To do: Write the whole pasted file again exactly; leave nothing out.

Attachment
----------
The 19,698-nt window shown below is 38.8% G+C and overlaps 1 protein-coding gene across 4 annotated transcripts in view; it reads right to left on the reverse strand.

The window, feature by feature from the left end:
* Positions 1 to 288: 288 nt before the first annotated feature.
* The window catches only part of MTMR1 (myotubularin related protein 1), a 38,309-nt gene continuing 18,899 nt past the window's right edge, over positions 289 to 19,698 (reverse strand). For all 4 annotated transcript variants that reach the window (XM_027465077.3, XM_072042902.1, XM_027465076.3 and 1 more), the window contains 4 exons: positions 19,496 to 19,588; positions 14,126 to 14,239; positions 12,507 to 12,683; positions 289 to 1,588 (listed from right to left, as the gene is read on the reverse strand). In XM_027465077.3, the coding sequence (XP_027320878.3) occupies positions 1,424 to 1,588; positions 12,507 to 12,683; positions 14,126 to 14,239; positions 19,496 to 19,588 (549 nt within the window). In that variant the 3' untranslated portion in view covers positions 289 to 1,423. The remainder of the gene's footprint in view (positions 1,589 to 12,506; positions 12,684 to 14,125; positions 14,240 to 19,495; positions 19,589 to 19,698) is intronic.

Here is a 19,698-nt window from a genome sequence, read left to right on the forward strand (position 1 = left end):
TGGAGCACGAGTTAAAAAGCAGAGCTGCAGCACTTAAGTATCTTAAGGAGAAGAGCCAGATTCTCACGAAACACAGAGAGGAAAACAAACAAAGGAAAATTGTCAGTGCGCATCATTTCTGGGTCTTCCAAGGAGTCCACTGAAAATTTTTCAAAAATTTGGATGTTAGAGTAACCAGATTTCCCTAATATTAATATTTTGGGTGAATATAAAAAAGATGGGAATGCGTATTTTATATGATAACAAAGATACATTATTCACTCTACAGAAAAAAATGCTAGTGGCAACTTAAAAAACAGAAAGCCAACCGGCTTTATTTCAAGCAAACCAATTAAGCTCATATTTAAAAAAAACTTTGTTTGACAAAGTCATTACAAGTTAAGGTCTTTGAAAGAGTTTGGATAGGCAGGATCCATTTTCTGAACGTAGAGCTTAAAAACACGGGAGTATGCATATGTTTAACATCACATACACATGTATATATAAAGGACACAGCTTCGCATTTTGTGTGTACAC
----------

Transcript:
The 19,698-nt window shown below is 38.8% G+C and overlaps 1 protein-coding gene across 4 annotated transcripts in view; it reads right to left on the reverse strand.

The window, feature by feature from the left end:
* Positions 1 to 288: 288 nt before the first annotated feature.
* The window catches only part of MTMR1 (myotubularin related protein 1), a 38,309-nt gene continuing 18,899 nt past the window's right edge, over positions 289 to 19,698 (reverse strand). For all 4 annotated transcript variants that reach the window (XM_027465077.3, XM_072042902.1, XM_027465076.3 and 1 more), the window contains 4 exons: positions 19,496 to 19,588; positions 14,126 to 14,239; positions 12,507 to 12,683; positions 289 to 1,588 (listed from right to left, as the gene is read on the reverse strand). In XM_027465077.3, the coding sequence (XP_027320878.3) occupies positions 1,424 to 1,588; positions 12,507 to 12,683; positions 14,126 to 14,239; positions 19,496 to 19,588 (549 nt within the window). In that variant the 3' untranslated portion in view covers positions 289 to 1,423. The remainder of the gene's footprint in view (positions 1,589 to 12,506; positions 12,684 to 14,125; positions 14,240 to 19,495; positions 19,589 to 19,698) is intronic.

Here is a 19,698-nt window from a genome sequence, read left to right on the forward strand (position 1 = left end):
TGGAGCACGAGTTAAAAAGCAGAGCTGCAGCACTTAAGTATCTTAAGGAGAAGAGCCAGATTCTCACGAAACACAGAGAGGAAAACAAACAAAGGAAAATTGTCAGTGCGCATCATTTCTGGGTCTTCCAAGGAGTCCACTGAAAATTTTTCAAAAATTTGGATGTTAGAGTAACCAGATTTCCCTAATATTAATATTTTGGGTGAATATAAAAAAGATGGGAATGCGTATTTTATATGATAACAAAGATACATTATTCACTCTACAGAAAAAAATGCTAGTGGCAACTTAAAAAACAGAAAGCCAACCGGCTTTATTTCAAGCAAACCAATTAAGCTCATATTTAAAAAAAACTTTGTTTGACAAAGTCATTACAAGTTAAGGTCTTTGAAAGAGTTTGGATAGGCAGGATCCATTTTCTGAACGTAGAGCTTAAAAACACGGGAGTATGCATATGTTTAACATCACATACACATGTATATATAAAGGACACAGCTTCGCATTTTGTGTGTACAC